Marc J. Gibber is an Assistant Professor of Otolaryngology/Head and Neck Surgery at Montefiore Medical Center/Albert Einstein College of Medicine. He is the Director of research and development at the Montefiore/Einstein Center for Innovation and Simulation.




There are no conflicts of interest.

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Susmita reddy Karri - (17/05/2017) Panel Member Icon
I have heard of similar workshops before, so it's not something new.

I would like to see the long term impact, whether the residents retain their skills after a few months and maybe years after the training.
Richard Hays - (26/04/2017) Panel Member Icon
This paper describes well a workshop format that is used often for procedural skills in rural medicine (usually surgical and emergency medicine), although the emphasis there may be more on supervised 'hands-on' experience of simulations rather than didactic lectures.. The format is sound, the concentration of resources and expertise applied to supervised practice is valuable and the evaluations by participants are usually very high. It is also a format that could be applied to other specialties and perhaps the ENT 'stations' may be adaptable in principle to rural medicine. There are shortcomings, in that the medium and longer term impact is less certain, so measurement of skills and confidence several months later would be worthwhile. Further, evaluations often do not consider cost-effectiveness - these are often resource-intensive events (equipment and expertise) that often happen out of normal work time, so it is important to include such matters in program evaluation. On this occasion, the sessions were a series during work time, but there may be a hidden 'opportunity cost'. Still, the bringing together of mixed learning strategies around key topics represents sound educational practice that may be extended to many specialties and levels of medical education.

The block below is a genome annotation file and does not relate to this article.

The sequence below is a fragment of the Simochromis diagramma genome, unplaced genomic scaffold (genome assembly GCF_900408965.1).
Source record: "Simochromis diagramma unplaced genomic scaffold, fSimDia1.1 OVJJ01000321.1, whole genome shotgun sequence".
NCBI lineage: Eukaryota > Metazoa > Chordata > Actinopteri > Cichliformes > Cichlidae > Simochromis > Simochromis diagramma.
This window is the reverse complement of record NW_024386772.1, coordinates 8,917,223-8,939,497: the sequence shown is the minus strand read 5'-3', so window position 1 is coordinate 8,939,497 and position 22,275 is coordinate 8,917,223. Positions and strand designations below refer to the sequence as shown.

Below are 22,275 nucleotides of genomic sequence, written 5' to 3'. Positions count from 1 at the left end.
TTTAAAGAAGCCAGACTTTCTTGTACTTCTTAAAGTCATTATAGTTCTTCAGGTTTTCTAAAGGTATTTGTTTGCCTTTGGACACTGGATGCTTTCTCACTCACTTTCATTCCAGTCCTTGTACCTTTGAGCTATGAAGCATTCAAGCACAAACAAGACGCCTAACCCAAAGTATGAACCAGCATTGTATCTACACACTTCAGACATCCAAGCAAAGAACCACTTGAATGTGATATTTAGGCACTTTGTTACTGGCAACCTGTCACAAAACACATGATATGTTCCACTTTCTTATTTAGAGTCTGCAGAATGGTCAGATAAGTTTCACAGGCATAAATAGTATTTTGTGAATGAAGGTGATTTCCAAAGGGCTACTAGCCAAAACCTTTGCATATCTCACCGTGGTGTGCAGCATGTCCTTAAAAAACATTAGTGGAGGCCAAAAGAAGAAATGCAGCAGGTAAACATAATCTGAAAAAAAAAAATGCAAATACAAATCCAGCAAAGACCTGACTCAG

Trevor Gibbs - (21/04/2017) Panel Member Icon
An interesting paper about an interesting active learning session. I don't think that this is particularly innovative, given that it is similar to other deliberate practice sessions in other specialties and countries, but it is very clear in its objectives. I would have preferred to see some structured evaluation and preferably related to the course's impact once the participants returned to daily activities, but maybe that is a later intention
The authors also spoke of some rather novel models that they had created- this needs sharing with others in the field